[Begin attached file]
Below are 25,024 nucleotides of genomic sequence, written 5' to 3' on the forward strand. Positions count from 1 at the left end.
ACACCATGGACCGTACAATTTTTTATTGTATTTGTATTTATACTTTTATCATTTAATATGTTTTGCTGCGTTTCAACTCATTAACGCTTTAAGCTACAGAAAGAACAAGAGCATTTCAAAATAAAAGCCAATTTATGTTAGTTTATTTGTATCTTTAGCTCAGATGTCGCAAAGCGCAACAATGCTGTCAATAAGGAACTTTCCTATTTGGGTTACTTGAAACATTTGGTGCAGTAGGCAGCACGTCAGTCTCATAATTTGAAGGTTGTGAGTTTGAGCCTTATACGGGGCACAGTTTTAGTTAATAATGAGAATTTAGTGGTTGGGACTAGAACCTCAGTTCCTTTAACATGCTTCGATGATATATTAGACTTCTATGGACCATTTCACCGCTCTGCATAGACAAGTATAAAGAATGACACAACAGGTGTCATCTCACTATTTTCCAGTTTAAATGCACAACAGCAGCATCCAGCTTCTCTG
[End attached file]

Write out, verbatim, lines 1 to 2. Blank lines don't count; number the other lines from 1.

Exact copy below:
Below are 25,024 nucleotides of genomic sequence, written 5' to 3' on the forward strand. Positions count from 1 at the left end.
ACACCATGGACCGTACAATTTTTTATTGTATTTGTATTTATACTTTTATCATTTAATATGTTTTGCTGCGTTTCAACTCATTAACGCTTTAAGCTACAGAAAGAACAAGAGCATTTCAAAATAAAAGCCAATTTATGTTAGTTTATTTGTATCTTTAGCTCAGATGTCGCAAAGCGCAACAATGCTGTCAATAAGGAACTTTCCTATTTGGGTTACTTGAAACATTTGGTGCAGTAGGCAGCACGTCAGTCTCATAATTTGAAGGTTGTGAGTTTGAGCCTTATACGGGGCACAGTTTTAGTTAATAATGAGAATTTAGTGGTTGGGACTAGAACCTCAGTTCCTTTAACATGCTTCGATGATATATTAGACTTCTATGGACCATTTCACCGCTCTGCATAGACAAGTATAAAGAATGACACAACAGGTGTCATCTCACTATTTTCCAGTTTAAATGCACAACAGCAGCATCCAGCTTCTCTG